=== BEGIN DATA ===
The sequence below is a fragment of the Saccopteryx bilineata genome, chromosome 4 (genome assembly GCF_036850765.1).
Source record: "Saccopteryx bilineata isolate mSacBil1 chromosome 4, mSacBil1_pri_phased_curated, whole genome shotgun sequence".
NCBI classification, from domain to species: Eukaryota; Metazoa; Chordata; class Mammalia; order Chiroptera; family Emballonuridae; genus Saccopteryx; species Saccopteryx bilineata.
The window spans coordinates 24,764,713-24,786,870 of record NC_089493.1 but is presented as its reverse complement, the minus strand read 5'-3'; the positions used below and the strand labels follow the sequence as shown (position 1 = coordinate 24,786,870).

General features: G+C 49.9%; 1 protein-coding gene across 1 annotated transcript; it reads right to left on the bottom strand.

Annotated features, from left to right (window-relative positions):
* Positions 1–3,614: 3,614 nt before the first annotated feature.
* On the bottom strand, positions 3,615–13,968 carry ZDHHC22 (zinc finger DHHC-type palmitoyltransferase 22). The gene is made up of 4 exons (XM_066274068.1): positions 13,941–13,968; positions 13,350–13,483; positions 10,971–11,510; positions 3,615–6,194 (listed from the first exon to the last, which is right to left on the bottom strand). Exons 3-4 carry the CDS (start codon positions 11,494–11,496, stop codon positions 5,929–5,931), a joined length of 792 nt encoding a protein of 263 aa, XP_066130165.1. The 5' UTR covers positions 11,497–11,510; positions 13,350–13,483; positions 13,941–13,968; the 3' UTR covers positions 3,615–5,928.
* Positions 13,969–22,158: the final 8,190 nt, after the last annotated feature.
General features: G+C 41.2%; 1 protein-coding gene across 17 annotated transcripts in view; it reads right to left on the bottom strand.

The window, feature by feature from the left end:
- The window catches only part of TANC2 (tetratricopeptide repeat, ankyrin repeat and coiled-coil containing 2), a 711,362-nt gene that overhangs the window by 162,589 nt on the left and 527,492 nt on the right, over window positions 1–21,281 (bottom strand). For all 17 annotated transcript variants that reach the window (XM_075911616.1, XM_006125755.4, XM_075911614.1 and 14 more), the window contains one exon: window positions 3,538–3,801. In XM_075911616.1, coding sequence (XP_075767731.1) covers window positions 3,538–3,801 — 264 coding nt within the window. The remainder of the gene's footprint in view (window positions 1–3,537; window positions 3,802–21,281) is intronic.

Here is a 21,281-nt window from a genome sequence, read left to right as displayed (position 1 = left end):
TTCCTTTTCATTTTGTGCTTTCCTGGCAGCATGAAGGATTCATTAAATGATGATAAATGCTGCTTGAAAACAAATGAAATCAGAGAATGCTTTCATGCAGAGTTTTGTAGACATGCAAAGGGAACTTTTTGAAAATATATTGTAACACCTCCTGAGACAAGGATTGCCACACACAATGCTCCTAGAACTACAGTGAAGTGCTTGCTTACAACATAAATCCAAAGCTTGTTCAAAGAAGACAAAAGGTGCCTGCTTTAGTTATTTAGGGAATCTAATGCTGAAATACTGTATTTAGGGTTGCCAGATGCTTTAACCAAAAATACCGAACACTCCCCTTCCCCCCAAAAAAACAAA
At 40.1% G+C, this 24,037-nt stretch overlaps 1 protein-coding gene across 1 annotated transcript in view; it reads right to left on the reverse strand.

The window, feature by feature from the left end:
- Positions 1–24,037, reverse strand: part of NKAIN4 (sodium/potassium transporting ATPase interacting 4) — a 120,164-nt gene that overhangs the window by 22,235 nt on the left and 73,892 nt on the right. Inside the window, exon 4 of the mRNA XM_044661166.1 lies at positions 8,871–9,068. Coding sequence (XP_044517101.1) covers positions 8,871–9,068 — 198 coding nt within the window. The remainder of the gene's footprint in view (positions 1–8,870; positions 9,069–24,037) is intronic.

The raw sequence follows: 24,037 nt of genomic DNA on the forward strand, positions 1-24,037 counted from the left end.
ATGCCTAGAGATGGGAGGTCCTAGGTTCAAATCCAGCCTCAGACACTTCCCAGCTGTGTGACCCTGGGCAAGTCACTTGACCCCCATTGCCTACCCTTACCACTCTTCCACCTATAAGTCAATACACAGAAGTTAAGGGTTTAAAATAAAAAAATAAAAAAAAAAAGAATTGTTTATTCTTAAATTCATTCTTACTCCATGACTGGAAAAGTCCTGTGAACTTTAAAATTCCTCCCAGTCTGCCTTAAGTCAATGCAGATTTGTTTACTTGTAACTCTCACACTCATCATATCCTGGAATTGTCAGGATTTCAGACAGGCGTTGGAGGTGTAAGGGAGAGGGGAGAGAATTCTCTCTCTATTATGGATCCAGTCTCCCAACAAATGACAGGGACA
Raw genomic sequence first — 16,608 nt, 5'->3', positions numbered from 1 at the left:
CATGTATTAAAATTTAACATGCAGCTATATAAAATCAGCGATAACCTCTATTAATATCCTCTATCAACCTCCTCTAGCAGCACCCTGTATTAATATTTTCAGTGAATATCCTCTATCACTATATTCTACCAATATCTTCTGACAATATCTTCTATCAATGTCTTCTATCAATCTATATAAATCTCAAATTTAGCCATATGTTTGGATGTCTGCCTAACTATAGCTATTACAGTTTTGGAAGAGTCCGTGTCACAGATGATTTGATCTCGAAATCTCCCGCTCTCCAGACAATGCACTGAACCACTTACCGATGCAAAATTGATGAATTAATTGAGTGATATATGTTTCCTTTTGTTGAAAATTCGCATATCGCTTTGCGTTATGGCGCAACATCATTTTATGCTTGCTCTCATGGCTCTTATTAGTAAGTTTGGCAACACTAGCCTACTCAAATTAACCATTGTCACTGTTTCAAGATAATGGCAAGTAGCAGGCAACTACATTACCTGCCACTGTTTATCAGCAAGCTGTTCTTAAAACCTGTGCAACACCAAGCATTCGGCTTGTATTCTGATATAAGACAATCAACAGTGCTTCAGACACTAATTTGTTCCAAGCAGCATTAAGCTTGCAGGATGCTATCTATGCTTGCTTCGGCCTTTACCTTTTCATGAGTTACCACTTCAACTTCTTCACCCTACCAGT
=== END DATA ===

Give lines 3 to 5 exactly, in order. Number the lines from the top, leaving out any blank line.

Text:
NCBI classification, from domain to species: Eukaryota; Metazoa; Chordata; class Mammalia; order Chiroptera; family Emballonuridae; genus Saccopteryx; species Saccopteryx bilineata.
The window spans coordinates 24,764,713-24,786,870 of record NC_089493.1 but is presented as its reverse complement, the minus strand read 5'-3'; the positions used below and the strand labels follow the sequence as shown (position 1 = coordinate 24,786,870).

General features: G+C 49.9%; 1 protein-coding gene across 1 annotated transcript; it reads right to left on the bottom strand.